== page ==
Lionfish (Pterois), is a type of venomous marine fish, commonly referred to as Lionfish, firefish, zebrafish, turkeyfish, red firefish and devil firefish. But despite the array of dramatic names and the fact it’s spines are venomous, the Lionfish is a spectacularly beautiful fish. It also makes for a stunning photographic subject.
There is much documentation surrounding their invasive species status in the Carribean, however the Lionfish are native to Thailand and indeed the Indo-Pacific region, Western Australia, Malaysia East to French Polynesia, Japan, South Korea, parts of New Zealand and throughout Micronesia. They are even native to the United Kingdom’s Pitcairn Islands.
The Lionfish is characterized by conspicuous warning coloration with red, brown, maroon, white, creamy, or black bands, covering the head and body. They have fleshy tentacles above the eyes and below the mouth, as well as their trademark fan like pectoral and long, separated dorsal spines.
Females release two egg clusters frequently, which can contain up to 15,000 eggs. Adults can grow as large as 18 inches, whilst juveniles can be one inch or less. They can live from 5 to 15 years.
Lionfish are skilled hunters. They have always been known as nocturnal hunters, however research has shown they may hunt most actively from 7am to 11am, which is perfect timing for us to see on our first dive of the day!
Lionfish have exceptional control in the water because of their specialised bilateral swim bladder muscles. This allows them to alter their centre of gravity and attack their prey. Lionfish tend to spread their large pectoral fins to herd their prey into a suitable location, then blows a single jet of water whilst approaching to disorientated the prey, before swallowing it whole. They can be seen alone or in small groups.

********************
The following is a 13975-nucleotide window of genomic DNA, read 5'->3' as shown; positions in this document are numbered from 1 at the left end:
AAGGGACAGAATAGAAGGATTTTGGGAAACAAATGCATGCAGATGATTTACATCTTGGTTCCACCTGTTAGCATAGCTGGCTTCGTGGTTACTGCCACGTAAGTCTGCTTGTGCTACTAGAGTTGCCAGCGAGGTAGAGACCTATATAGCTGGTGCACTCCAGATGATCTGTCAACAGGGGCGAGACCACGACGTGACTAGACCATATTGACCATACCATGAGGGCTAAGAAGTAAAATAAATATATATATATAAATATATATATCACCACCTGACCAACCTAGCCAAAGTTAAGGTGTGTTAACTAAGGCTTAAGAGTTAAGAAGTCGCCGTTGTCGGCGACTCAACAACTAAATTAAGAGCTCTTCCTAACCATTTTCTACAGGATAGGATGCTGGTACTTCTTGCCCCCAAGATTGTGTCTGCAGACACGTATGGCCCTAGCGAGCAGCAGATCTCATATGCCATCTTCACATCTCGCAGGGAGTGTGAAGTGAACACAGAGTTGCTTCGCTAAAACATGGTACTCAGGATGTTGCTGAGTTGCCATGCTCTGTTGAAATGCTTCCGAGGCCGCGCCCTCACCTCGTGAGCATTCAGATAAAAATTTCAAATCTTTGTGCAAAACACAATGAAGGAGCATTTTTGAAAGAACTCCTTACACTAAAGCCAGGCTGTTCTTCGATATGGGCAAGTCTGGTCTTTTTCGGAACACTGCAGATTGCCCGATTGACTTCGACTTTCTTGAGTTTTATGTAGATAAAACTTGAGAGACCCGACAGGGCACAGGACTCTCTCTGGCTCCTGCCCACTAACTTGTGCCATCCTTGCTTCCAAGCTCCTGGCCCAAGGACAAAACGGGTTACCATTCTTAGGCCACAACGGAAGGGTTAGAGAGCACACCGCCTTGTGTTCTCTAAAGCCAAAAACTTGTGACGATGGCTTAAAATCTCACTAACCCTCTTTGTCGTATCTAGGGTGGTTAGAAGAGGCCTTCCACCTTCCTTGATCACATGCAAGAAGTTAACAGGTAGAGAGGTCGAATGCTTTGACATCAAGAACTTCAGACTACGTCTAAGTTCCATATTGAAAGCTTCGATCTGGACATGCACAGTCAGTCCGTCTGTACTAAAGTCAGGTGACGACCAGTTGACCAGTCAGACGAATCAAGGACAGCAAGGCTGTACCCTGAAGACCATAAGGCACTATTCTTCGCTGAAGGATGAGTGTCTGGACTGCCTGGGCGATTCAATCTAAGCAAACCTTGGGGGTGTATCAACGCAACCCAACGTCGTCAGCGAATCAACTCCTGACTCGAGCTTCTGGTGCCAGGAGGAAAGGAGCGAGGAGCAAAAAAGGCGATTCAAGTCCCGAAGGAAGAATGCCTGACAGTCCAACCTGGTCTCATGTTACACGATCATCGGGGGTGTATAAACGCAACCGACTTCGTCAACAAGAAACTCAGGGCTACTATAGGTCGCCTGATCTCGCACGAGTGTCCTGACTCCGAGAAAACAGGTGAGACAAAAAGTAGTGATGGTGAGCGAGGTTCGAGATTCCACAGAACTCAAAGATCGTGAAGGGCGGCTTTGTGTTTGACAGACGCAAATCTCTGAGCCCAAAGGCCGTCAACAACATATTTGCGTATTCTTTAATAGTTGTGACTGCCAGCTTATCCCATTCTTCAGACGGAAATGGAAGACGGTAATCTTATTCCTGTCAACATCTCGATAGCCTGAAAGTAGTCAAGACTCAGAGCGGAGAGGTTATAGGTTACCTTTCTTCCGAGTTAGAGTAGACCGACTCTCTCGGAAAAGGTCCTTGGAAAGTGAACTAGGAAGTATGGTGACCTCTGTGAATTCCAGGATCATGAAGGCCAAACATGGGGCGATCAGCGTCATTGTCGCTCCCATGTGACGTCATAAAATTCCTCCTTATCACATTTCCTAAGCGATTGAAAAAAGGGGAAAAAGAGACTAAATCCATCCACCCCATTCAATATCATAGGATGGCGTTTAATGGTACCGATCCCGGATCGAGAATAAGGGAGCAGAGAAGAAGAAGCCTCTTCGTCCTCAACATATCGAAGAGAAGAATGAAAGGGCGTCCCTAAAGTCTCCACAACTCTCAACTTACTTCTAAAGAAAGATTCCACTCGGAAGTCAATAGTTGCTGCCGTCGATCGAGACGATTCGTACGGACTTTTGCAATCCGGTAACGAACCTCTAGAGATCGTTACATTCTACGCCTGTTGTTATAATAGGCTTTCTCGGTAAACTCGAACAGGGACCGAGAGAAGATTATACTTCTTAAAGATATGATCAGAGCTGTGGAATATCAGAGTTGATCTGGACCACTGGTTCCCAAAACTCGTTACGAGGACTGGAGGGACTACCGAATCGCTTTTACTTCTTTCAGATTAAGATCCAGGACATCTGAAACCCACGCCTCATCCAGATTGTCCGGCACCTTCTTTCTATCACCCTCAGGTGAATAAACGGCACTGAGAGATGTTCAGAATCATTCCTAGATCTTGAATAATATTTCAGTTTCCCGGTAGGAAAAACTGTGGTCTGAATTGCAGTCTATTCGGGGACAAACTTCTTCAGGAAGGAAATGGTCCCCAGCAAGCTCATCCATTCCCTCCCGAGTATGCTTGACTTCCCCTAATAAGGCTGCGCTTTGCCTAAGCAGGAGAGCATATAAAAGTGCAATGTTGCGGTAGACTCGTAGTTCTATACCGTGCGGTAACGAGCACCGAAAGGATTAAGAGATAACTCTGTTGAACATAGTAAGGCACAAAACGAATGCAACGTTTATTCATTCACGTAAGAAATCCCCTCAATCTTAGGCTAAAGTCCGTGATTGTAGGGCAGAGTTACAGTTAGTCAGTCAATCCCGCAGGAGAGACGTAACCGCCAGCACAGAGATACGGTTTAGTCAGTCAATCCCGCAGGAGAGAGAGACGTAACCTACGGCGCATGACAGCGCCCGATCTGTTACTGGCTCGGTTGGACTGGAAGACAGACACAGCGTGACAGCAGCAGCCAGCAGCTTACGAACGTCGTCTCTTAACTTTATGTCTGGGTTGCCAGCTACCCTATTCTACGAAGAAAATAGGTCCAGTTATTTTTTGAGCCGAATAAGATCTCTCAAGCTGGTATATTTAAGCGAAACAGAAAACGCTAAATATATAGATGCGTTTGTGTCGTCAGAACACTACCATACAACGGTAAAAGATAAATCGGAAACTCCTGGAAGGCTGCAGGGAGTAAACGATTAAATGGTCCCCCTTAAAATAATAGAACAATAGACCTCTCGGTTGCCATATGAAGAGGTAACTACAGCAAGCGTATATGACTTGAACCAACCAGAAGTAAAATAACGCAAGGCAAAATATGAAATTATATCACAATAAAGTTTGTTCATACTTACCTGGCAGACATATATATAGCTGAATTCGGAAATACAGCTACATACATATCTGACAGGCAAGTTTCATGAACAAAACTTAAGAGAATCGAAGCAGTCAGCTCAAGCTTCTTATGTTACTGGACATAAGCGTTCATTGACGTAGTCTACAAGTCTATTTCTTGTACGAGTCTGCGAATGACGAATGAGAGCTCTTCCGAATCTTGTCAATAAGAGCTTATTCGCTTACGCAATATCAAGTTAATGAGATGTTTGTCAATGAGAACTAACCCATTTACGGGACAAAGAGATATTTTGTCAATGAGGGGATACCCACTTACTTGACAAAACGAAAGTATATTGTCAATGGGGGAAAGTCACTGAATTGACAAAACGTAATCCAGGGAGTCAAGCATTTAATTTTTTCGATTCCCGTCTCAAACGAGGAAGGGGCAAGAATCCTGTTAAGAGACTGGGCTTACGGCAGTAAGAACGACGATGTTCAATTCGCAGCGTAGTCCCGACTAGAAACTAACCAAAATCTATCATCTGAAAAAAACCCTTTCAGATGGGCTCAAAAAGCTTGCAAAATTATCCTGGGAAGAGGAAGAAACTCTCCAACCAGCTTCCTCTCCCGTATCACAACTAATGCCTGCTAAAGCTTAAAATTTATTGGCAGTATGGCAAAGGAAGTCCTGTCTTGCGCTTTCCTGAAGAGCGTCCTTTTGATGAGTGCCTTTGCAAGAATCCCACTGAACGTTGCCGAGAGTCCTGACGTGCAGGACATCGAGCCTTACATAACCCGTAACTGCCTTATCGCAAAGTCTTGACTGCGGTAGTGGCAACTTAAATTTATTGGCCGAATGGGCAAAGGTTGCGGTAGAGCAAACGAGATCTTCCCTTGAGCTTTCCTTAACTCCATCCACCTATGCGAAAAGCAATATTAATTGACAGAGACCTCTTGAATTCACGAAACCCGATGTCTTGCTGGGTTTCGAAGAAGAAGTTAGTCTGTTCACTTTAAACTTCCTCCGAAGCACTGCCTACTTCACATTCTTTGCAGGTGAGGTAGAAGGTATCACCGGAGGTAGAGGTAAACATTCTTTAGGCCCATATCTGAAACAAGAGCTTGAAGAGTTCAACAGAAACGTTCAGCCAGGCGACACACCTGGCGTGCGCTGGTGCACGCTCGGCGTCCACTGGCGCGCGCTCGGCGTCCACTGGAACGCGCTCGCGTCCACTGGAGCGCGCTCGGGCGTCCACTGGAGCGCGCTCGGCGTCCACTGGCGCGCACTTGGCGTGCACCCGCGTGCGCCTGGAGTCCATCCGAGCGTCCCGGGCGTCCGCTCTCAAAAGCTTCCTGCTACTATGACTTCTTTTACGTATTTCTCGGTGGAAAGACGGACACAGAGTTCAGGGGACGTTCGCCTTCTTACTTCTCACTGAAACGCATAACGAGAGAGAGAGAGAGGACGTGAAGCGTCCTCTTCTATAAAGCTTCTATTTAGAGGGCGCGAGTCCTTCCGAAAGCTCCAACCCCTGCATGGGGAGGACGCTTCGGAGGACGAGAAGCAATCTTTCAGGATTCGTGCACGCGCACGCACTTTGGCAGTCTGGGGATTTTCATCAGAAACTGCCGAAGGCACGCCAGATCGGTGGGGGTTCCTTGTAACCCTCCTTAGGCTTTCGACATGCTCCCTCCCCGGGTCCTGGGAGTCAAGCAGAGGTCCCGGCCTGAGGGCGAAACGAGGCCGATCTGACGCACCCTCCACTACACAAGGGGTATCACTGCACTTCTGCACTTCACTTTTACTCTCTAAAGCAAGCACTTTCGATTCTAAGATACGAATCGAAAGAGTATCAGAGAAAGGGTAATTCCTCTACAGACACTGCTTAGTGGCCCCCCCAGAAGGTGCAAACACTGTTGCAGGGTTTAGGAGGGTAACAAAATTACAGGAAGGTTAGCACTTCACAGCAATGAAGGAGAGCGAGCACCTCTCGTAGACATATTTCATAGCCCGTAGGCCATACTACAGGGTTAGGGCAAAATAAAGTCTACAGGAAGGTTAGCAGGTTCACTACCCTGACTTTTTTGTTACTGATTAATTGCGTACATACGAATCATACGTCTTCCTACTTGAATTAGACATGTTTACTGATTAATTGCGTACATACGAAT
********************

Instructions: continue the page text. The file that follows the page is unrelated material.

Lionfish themselves have few predators due to the effectiveness of their venomous spines. Aside from instances of cannibalism on smaller individuals, Lionfish are hunted by Moray Eels, large Groupers and Sharks, who display no ill effects from their spines.
Lionfish Interaction with Humans
Lionfish are known for their venomous fins making them worthy of note to divers and snorkellers alike. Whilst Lionfish tend to not be aggressive, there is more chance of coming into contact with one by accidentally touching the reef. All the more reason to keep working on those buoyancy skills!
If you are unlucky enough to come into physical contact with a Lionfish, the most common symptoms to expect are extreme pain, nausea, vomiting, fever and headache. More severe reactions have been reported, particularly by those who have been allergic to the venom, including numbness, convulsions and in rare cases with low immunity, death.
Thankfully in most cases, first aid is effective and includes remove any remaining spines, clean and disinfect the wounded area, control any bleeding and submerge in non scalding hot water as long as is needed.
For those interested in underwater photography or videography, the Lionfish can be the perfect subject to seek out. Often adorning our shipwrecks or reefs, and moving slowly yet gracefully in the water, they make for an easily obtainable stunning image.